Mike Slinn
Mike Slinn

Customizing Django-Oscar for Selling a Custom-Built Product

Published 2021-02-23.
Time to read: 2 minutes.

This page is part of the ancientWarmth collection.

I am looking into using django-oscar to sell custom-made products.

Problem Statement

There is only one SKU, but it has 4 properties that customers can specify: chemicals, color, scent and weight.

  • Chemicals is a JSON object (a dictionary of name/value pairs), and we will need to use that to keep track of inventory of the chemicals.
  • Weight is an integer between 200 and 20000.
  • Scent and color each have a dozen values at present.

Customers will make up recipes and share them with each other. A recipe is a combination of the 4 properties. Product will be made to order, so we will only stock raw ingredients, not finished product.

I already have an HTML/JavaScript page that allows customers to choose values for the 4 product properties. Costing needs to be done via an Ajax call to an API that needs to be exposed by Django.

Currently, there is one fulfillment partner (me), but out of the box django-oscar only applies fulfillment partners to fully defined products.

Questions

  1. Is django-oscar capable of selling custom products such as I describe? This discussion of the strategy makes me think django-oscar can do it somehow.
  2. It does not seem like the default admin dashboard is suitable for defining custom products, so it will also need to be enhanced.
  3. I think the Catalogue and the Dashboard apps will need to be forked. Will I also need to fork Basket and Order and Partner also?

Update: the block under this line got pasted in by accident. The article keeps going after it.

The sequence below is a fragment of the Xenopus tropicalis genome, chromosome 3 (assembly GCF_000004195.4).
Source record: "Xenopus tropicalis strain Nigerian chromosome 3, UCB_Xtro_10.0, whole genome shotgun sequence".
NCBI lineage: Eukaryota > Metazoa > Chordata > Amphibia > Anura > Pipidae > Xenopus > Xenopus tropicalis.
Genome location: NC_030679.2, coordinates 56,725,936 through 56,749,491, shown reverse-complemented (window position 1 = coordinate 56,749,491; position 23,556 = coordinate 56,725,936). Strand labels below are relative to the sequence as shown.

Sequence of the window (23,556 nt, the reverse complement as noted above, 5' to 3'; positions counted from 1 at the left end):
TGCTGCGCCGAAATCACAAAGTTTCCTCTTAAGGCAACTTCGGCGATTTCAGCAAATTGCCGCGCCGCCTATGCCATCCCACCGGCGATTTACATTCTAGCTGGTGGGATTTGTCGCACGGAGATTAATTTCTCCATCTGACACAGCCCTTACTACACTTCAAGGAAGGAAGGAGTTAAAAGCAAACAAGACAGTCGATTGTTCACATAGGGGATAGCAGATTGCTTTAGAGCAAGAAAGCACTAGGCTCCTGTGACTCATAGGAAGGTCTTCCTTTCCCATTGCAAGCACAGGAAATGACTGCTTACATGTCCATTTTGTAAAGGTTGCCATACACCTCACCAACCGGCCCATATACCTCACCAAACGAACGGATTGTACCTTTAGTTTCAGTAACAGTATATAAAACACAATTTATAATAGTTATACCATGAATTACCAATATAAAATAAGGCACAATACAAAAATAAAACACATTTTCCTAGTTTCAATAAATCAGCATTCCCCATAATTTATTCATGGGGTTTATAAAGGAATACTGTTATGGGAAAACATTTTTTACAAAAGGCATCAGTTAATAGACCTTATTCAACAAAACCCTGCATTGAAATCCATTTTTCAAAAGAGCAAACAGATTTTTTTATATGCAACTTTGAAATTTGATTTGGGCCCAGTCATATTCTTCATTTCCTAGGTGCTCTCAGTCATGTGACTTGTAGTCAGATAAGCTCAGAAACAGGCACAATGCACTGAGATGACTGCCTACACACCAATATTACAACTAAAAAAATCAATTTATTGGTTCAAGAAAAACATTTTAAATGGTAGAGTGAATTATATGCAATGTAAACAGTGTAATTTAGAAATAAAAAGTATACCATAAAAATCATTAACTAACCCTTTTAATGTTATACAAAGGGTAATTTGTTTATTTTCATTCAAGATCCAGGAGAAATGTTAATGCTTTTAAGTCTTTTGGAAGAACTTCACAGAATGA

4. How would I approach setting this type of store up? I have looked at the customization docs, but I have not tried to move forward yet, still trying to get a handle on things.

Tables / Models / Whatever

A product's recipe consists of ingredients, sourced from suppliers. The recipe might be associated with a user, or it might be global. Ingredients have costs, which are determined by what the supplier charged, shipping, customs, tax, a manufacturing processing cost estimate, and a certain amount of waste. Suppliers provide ingredients by accepting purchase orders, with expected delivery dates. Ingredients that are anticipated but not yet received are back orders.

Products are priced according to a cost-plus computation, which includes flat and variable fees and minimum order.

Products are built according to the factory schedule (Tuesdays and Fridays), and are queued first in, first out, but only after all ingredients are available. For now, we assume that we will be able to empty the queue every day of production.

When an order is accepted, the estimated ship date is computed based on available ingredients and back order dates, rounded to the next available production date.



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